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Best disability insurance for students

Disability insurance can help you with your expenses (including your student loans) if you become disabled and can’t work, but it doesn't always make sense to buy it while you’re still in school.

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Andrew HurstSenior Editor & Licensed Auto Insurance ExpertAndrew Hurst is a senior editor and a licensed auto insurance expert at Policygenius. His work has also been featured in The New York Times, The Wall Street Journal, Forbes, USA Today, NPR, Mic, Insurance Business Magazine, ValuePenguin, and Property Casualty 360.

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Anna SwartzAnna SwartzSenior Managing EditorAnna Swartz is a senior managing editor who specializes in home, auto, renters, and disability insurance at Policygenius. Previously, she was a senior staff writer at Mic and a writer at The Dodo. Her work has also appeared in Salon, HuffPost, MSN, AOL, and Heeb.

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Long-term disability insurance pays out if you’re hurt or injured and can’t work, so it can be an important form of financial protection for people with high-paying or specialized jobs, or who have dependents who count on their incomes.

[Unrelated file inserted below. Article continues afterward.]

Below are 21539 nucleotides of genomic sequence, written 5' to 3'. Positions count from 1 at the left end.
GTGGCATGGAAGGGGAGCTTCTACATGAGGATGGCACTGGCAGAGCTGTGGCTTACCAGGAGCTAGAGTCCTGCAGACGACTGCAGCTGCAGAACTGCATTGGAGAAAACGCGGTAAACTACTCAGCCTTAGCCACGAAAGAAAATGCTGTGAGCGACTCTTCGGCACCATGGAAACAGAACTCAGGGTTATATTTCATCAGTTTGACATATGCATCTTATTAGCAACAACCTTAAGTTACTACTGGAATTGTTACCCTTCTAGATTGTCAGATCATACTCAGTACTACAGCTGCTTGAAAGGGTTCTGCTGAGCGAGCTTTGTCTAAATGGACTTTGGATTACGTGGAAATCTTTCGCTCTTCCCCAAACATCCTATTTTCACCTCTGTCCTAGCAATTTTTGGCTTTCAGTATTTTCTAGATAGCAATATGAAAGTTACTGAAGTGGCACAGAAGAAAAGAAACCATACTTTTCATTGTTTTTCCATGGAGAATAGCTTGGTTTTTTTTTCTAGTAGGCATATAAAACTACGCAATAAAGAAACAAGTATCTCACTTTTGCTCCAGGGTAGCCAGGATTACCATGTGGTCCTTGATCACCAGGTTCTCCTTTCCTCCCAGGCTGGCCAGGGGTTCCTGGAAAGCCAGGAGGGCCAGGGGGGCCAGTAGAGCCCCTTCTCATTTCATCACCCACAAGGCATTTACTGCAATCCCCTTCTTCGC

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That doesn’t usually include students, though there are some exceptions. If you’re in medical or dental school, or some other program where you anticipate earning a significant amount once you graduate, you might be able to find a policy that protects your future income in case you become disabled before you can work.

Can students get disability insurance?

Not all students qualify for a private disability insurance policy. Insurance companies usually only offer disability insurance to students who are training for a specific, highly-specialized job.

If you’re training for a career in medicine or one in law, for example, you might be able to get disability insurance while you’re a student because of your high future earning potential.